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Get Your Swagger Back

You could call it a sales rut or just a plateau.  Complacency or even “stuckness.”  We all get into these traps of thoughts, habits and actions. Times when we know that our results are falling far shy of our potential.  Well, it’s time to breakthrough those barriers.  It’s time to get on a “winning streak.”  And, there’s no better time to start than NOW!

Our work with sales professionals plus our experience with sports teams at the high-school, university and professional levels has indicated that there are common traits for all people who get on a “winning streak.”  The idea is to incorporate these traits into yourself and your team to quickly achieve the performance levels you need.

Here Are Five Characteristics of Winning Streaks

Swagger1)      Get Your Swagger Back!: We’re talking about reality-based confidence and optimism, not Pollyanna thinking.  Recent research indicates that there is a “tipping point” for changing mediocre results into a winning streak of top performance.  According to Barbara Fredrickson, Ph.D., a 3-to-1 positive to negative ratio in your thoughts and actions builds your ability to flourish and develop confidence.  There are behaviors you can repeat until they become habits which help you become more optimistic such as becoming aware of your “explanatory style.”  What do you say to yourself when things are going wrong?  Do you grimace and curse silently or smile and say “now there’s something I can learn from.”  If you notice that your explanations when things go wrong are negative, by changing your self-talk to positive, you begin to look at work and life from a consistently more affirmative point of view.  By seeing what athletes say to the TV reporters after a losing effort, you can get a very good idea of their level of optimism and whether they are consistent winners.

2)      Ignite Your Energy:  The brain and body work together.  In the book CatchFire, it’s shown that there’s a direct link between physical movement and mental toughness in business and in life.  (When asked about the tools needed for today’s top performers, Jack Welch, the former CEO of GE answered, “Energy, always number one.”)  Becoming physically active automatically gives you the energy necessary to get “unstuck.”

3)      Get Creative:  Will yesterday’s answers solve today’s problems?  Don’t think so.  The new tough landscape gives us freedom to become “explorers” and really stand out in our industry.  The old ways don’t work and we have to come up with the new.  Creativity turns “breakdowns into breakthroughs.”  We must access the tools to develop “beginner’s mind” as a way to look at any situation from a different point of view.  Teflon was designed as a potential nose coating for rockets.  When that didn’t work, one of the scientists joked that “you could fry an egg on that stuff.”  So they did, and thus the Teflon industry was born (and a new way to joke about slick politicians.)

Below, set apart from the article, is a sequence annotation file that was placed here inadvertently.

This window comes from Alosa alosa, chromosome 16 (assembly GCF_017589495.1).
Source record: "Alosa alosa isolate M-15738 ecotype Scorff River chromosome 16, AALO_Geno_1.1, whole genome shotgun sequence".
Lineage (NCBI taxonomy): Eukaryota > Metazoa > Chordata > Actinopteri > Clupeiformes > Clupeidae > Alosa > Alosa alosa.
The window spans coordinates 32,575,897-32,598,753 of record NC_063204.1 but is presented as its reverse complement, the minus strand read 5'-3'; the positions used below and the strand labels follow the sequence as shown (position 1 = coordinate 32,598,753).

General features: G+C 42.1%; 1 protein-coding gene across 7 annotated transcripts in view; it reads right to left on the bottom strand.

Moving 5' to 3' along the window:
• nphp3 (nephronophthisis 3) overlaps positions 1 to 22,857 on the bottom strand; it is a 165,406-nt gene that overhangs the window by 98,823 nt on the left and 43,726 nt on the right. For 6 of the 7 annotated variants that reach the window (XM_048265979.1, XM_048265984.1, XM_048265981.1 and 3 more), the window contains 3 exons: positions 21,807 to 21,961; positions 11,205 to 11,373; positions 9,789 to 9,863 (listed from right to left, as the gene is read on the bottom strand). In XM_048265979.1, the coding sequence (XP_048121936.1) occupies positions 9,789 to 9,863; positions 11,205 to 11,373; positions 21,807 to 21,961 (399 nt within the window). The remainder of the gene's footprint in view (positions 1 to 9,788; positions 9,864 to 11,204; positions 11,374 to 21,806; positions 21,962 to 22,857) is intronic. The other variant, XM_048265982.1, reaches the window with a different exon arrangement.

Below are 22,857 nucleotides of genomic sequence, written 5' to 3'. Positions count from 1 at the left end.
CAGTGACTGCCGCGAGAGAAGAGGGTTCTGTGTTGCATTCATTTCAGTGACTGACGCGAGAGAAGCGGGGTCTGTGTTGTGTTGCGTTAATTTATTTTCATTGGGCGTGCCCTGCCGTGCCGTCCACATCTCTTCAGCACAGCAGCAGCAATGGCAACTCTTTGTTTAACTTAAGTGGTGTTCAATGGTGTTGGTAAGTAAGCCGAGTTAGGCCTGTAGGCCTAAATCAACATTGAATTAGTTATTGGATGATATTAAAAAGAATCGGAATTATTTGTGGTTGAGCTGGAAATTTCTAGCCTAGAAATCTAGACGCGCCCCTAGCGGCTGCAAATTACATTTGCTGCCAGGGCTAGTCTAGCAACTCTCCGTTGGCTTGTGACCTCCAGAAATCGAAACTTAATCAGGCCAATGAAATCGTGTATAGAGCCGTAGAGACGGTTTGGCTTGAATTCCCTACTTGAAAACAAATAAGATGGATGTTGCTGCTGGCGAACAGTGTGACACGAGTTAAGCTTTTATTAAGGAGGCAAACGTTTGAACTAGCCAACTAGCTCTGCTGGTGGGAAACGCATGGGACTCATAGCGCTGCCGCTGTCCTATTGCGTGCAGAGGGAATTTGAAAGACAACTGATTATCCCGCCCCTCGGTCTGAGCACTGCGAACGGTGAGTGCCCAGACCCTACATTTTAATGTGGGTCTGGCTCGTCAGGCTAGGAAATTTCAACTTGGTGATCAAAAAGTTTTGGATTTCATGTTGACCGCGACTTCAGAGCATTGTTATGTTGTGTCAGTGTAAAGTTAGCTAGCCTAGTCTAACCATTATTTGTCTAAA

4)      Communicate More, Not Less:  In tough times, winning performers communicate more, not less, and with a heightened sense of fun, for better results.  Studies in neuroscience teach us how to communicate to people’s strengths, give actionable feedback and create an environment for new ideas and solutions.  Open communication … to your customers, your co-workers, management and your friends is key to starting and maintaining a winning streak.

5)      Take Action:  Mark Twain said, “Courage is resistance to fear, mastery of fear … not the absence of fear.”  Stuckness and fear stop us from taking action.  Research at Harvard by Rosabeth Moss Cantor, Ph.D. shows that you have to first have a “win” to start a winning streak.  Strategically placed small victories help push us past fear and into action.  Small victories that you create for yourself give you a confidence level which helps you overcome the fear of taking action.  For example, making “warm-up” calls to colleagues or friends gets you ready for the tougher calls or unpleasant feedback.

Winning teams are aggressive and flexible at the same time.  Every time you get tentative, you lose.  Your brain chemistry and psychology pulls you back into the mire of “stuckness,” and you can’t compete at a winning level.

By concentrating on the traits of a winning streak, you’ll increase your productivity and have a lot more fun along the way.

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